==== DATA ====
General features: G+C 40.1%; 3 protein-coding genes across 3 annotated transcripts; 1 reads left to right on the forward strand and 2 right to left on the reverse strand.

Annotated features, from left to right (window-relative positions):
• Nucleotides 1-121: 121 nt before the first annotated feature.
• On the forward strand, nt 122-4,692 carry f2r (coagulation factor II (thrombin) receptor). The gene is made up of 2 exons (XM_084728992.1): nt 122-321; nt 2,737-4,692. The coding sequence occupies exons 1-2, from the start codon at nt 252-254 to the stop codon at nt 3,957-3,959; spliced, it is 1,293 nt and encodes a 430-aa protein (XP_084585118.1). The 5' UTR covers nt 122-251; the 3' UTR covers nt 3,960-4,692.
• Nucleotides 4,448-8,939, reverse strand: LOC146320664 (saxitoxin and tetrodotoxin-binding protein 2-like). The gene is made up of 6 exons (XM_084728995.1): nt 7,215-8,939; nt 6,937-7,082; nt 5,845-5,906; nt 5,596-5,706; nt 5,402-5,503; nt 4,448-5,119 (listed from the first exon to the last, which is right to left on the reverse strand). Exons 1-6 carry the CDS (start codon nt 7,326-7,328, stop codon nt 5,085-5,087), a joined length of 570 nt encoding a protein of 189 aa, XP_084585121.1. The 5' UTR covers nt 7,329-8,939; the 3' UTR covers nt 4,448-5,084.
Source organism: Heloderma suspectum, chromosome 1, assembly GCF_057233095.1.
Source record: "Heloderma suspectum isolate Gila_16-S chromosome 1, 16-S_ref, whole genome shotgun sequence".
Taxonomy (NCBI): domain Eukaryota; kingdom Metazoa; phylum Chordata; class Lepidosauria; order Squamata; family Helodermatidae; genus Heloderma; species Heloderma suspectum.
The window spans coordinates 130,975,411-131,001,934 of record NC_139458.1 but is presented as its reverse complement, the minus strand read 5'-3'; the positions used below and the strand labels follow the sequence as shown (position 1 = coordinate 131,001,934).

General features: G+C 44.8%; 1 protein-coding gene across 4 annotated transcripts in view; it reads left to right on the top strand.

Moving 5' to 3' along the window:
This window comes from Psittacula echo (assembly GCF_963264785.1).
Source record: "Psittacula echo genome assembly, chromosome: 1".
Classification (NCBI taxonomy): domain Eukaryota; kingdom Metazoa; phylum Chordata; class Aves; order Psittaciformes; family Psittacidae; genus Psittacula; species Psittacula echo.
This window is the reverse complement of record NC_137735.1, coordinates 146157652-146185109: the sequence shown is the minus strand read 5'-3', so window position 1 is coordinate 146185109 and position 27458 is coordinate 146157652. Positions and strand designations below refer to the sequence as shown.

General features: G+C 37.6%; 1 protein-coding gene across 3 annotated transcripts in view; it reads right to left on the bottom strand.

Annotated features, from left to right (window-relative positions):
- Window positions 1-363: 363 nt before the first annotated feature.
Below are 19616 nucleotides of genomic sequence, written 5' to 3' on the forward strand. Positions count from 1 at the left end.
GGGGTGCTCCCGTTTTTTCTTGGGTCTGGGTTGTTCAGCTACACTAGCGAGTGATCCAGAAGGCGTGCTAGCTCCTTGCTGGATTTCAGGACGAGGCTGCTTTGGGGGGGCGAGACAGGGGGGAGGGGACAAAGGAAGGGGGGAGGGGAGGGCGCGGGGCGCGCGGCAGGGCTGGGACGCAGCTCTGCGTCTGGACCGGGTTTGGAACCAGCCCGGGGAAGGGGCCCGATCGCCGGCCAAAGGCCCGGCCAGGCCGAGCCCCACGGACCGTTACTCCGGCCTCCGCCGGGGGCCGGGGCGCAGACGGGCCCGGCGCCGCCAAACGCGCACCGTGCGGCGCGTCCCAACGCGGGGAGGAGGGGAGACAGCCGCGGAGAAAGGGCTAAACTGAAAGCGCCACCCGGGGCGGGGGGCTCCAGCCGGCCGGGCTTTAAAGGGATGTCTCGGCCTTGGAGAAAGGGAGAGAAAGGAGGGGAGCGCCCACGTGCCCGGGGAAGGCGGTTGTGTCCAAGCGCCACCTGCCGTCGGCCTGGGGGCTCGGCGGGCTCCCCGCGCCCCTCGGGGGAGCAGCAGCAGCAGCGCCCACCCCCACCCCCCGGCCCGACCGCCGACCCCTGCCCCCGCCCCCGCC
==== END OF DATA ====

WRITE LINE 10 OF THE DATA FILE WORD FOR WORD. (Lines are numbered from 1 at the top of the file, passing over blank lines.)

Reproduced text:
General features: G+C 44.8%; 1 protein-coding gene across 4 annotated transcripts in view; it reads left to right on the top strand.